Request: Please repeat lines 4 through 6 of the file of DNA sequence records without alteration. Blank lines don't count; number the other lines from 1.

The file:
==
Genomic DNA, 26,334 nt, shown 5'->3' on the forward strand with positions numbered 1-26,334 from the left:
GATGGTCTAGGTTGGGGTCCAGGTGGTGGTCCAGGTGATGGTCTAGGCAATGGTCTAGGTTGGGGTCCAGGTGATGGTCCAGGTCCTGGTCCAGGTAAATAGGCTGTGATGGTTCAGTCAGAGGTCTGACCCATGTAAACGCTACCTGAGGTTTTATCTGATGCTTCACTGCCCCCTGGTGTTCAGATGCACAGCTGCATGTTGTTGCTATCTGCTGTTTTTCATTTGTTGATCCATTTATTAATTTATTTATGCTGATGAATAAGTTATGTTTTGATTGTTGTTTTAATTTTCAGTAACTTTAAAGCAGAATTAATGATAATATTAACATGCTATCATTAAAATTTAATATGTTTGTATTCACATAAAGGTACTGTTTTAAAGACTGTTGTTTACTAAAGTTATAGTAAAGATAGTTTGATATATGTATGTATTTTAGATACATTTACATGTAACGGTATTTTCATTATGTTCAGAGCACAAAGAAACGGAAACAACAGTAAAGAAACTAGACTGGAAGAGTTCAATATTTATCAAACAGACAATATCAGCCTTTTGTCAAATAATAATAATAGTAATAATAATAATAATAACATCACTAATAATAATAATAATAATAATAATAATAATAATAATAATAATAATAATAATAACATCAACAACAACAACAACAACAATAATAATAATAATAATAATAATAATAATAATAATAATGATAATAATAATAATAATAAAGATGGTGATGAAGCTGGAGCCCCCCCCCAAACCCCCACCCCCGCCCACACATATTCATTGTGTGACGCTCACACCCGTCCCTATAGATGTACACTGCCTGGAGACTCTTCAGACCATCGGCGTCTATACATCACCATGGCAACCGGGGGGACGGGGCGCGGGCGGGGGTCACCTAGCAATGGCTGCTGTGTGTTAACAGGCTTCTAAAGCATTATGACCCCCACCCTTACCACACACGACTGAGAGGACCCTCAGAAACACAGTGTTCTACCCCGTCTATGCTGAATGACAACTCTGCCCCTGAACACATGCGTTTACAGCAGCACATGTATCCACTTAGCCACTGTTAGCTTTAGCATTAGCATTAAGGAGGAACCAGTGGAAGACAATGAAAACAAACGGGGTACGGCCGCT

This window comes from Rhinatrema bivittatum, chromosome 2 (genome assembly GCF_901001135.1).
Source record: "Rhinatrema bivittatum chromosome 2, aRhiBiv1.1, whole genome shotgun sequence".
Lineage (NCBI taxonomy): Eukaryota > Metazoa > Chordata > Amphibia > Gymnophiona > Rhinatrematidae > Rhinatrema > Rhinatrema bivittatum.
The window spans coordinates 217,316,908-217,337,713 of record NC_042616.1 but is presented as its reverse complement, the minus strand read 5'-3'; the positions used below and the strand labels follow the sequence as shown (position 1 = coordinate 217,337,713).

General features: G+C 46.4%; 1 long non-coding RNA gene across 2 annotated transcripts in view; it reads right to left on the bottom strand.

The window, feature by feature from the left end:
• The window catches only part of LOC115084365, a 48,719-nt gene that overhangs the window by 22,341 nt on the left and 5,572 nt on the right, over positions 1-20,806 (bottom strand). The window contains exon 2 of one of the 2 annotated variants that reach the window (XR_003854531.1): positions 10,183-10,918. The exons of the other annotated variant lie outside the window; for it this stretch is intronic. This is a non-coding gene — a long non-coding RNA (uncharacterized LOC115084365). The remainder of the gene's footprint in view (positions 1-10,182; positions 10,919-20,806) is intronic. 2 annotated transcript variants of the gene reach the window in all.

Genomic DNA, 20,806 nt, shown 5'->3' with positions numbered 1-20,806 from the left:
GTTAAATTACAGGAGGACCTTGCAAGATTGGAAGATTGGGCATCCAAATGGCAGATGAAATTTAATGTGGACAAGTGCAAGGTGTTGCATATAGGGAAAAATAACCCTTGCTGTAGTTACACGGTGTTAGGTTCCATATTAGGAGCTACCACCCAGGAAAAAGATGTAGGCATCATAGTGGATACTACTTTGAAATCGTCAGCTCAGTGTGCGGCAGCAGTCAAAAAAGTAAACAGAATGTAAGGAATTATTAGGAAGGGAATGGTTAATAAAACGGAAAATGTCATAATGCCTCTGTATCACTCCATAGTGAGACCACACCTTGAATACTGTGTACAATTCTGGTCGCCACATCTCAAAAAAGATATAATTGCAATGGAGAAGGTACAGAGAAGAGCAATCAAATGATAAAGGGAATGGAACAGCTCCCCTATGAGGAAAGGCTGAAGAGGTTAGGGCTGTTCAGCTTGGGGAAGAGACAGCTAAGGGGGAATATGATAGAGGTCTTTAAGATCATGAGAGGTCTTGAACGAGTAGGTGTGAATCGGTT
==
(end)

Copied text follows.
Source record: "Rhinatrema bivittatum chromosome 2, aRhiBiv1.1, whole genome shotgun sequence".
Lineage (NCBI taxonomy): Eukaryota > Metazoa > Chordata > Amphibia > Gymnophiona > Rhinatrematidae > Rhinatrema > Rhinatrema bivittatum.
The window spans coordinates 217,316,908-217,337,713 of record NC_042616.1 but is presented as its reverse complement, the minus strand read 5'-3'; the positions used below and the strand labels follow the sequence as shown (position 1 = coordinate 217,337,713).